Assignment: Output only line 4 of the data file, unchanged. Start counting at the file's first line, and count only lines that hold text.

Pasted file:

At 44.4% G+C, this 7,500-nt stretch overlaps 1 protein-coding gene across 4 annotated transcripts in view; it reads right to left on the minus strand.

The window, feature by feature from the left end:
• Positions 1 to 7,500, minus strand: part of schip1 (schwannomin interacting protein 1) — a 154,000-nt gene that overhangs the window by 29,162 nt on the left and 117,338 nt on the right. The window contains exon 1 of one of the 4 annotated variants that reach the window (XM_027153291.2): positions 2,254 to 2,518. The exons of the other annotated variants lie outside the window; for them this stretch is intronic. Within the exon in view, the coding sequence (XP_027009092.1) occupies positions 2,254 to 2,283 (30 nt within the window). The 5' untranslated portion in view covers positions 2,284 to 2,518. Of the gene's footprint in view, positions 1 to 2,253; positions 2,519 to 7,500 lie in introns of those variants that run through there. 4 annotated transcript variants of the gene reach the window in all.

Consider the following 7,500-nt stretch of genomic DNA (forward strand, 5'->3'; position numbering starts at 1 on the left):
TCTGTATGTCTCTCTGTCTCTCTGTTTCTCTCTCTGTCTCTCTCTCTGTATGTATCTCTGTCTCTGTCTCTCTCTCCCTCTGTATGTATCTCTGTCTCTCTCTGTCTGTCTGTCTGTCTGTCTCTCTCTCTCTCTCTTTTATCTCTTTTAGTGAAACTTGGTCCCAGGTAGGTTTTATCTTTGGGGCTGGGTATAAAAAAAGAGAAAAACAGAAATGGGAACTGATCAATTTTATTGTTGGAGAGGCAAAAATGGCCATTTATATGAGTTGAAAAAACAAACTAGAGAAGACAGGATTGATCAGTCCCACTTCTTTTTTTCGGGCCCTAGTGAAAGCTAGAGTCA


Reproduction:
Consider the following 7,500-nt stretch of genomic DNA (forward strand, 5'->3'; position numbering starts at 1 on the left):